Debating the Future of the ‘Responsibility to Protect’: The by Pinar Gözen Ercan

By Pinar Gözen Ercan

This e-book examines the relevance of the accountability to guard (R2P) in responding to humanitarian demanding situations internationally. whereas arguing that R2P has advanced into a world ethical norm, Ercan concludes that R2P can't bring about a favorable switch within the overseas procedure with out being outfitted with new powers.

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Extra resources for Debating the Future of the ‘Responsibility to Protect’: The Evolution of a Moral Norm

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539). Over centuries, the meaning of both words have undergone changes.  670). Otte traces the roots of the word ‘intervention’ back to Latin to identify what is in the nature of intervention. There are three meanings that come to surface: ‘(1) to step between, to appear; (2) to confront, to interrupt, to hinder, to disrupt; and (3) to interfere to either hinder or to arbitrate’.  5). As a term, ‘humanitarian intervention’ appears in the international law and politics literatures first with regard to the nineteenth century cases.

First, the Commission raised the criticism that humanitarian intervention as a right focuses, above all, on the ‘claims, rights, and prerogatives’ of the intervening state(s) rather than the needs of those who are the subjects of the atrocities, that is, ‘the potential beneficiaries’ of the intervention. Second, when emphasis is placed on intervention, this eventually omits the necessity ‘for either prior preventive effort or subsequent follow-up assistance’.  16). Bearing these criticisms of a right to intervene in mind, with its conceptualisation, the ICISS first brought to international community’s attention those in need of support, that is, the subjects of human suffering rather than the rights of the intervener(s).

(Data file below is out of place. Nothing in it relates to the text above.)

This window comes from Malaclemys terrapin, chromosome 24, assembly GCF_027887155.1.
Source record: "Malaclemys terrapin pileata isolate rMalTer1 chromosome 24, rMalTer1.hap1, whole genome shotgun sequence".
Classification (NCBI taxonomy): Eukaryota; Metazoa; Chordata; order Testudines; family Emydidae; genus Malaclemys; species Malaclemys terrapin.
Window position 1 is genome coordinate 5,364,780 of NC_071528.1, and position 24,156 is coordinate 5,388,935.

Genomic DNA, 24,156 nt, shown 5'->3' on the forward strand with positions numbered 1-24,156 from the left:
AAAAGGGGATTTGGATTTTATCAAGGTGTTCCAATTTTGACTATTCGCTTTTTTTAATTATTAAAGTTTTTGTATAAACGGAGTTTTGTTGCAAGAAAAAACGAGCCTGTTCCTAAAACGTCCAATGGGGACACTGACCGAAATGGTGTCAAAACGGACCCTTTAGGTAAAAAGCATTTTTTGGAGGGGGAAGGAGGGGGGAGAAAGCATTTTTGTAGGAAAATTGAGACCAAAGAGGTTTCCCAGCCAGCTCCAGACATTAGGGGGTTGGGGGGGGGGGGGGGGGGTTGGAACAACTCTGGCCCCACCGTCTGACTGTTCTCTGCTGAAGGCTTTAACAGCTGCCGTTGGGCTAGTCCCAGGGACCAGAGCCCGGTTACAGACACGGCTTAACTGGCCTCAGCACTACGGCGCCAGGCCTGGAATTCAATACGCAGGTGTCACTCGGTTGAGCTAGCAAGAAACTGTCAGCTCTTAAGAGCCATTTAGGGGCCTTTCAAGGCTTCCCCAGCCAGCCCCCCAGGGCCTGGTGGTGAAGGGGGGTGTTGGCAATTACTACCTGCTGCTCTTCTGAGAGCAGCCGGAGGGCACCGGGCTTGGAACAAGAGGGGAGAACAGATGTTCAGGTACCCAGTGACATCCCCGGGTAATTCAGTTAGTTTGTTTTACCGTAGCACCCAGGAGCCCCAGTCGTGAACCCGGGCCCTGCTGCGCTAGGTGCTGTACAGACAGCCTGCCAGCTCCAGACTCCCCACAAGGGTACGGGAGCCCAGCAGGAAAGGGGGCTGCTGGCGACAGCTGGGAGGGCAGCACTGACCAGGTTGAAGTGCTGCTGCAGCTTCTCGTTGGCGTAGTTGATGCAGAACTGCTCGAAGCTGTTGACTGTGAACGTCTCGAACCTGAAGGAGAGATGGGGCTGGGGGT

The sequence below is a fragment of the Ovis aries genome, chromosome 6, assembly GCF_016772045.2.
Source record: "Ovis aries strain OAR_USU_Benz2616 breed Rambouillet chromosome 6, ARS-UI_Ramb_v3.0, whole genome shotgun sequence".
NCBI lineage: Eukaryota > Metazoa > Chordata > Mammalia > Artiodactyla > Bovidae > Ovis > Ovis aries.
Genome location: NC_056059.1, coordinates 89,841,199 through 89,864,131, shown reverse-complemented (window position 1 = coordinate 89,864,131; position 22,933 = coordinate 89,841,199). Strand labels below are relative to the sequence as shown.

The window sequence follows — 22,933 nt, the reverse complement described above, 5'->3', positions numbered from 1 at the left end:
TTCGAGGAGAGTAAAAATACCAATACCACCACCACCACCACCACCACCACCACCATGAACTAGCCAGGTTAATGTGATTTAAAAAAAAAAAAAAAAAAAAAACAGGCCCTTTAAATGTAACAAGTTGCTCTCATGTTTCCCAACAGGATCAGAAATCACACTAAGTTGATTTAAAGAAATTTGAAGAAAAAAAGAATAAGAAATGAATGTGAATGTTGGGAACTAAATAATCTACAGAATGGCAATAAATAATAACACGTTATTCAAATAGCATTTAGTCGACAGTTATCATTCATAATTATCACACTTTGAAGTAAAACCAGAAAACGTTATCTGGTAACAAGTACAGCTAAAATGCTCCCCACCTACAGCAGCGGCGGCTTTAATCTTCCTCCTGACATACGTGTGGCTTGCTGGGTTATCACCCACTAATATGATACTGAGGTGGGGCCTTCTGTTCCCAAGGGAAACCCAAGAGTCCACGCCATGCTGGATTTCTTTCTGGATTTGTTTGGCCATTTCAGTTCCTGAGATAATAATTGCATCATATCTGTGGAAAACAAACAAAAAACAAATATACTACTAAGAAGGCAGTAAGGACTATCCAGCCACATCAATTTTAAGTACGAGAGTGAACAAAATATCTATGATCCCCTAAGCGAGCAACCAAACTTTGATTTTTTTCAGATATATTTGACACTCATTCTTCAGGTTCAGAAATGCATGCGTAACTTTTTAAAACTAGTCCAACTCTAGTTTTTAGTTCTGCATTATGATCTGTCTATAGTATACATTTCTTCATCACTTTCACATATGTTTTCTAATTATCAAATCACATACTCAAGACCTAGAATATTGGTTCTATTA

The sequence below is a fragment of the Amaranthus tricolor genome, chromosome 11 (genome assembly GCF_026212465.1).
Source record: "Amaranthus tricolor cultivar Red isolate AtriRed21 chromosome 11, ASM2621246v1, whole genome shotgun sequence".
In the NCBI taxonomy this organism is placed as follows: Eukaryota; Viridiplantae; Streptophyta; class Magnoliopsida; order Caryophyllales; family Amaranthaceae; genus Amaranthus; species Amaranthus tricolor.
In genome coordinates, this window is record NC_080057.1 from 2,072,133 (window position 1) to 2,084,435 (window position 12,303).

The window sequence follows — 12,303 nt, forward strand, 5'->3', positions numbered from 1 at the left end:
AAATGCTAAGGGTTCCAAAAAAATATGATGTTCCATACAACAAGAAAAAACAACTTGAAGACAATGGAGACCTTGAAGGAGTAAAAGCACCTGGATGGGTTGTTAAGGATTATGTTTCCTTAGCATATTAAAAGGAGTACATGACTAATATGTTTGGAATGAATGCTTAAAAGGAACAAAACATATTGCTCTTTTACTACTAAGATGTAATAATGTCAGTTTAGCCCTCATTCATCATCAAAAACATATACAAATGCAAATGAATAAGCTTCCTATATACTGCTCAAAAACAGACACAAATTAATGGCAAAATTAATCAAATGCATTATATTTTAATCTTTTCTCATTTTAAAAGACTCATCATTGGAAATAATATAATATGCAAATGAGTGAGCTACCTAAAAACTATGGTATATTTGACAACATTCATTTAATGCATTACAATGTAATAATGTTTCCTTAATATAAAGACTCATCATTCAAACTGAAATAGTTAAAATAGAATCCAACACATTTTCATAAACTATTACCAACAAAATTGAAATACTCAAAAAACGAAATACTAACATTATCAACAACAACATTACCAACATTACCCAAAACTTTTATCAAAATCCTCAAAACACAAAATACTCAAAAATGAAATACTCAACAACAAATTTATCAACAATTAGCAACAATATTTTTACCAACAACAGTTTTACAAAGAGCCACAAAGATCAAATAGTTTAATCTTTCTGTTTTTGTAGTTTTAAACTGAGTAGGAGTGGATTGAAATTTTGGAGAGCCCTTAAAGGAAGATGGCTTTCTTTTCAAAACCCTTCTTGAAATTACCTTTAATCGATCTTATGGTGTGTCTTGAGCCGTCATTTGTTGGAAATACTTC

In this respect, threats to or breaches of regional security, as is valid in contemporary cases, may provide legitimate grounds to intervene in the domestic matters of states.  5) asserts that the principle of non-intervention prevails in cases where a ‘government which needs foreign support to enforce obedience from its own citizens’ as he considers intervention of this sort as a support for despotism.  5) talks about the possibility of an intervention that receives ‘general approval, that is legitimacy may be considered to have passed into a maxim of what is called international law’.

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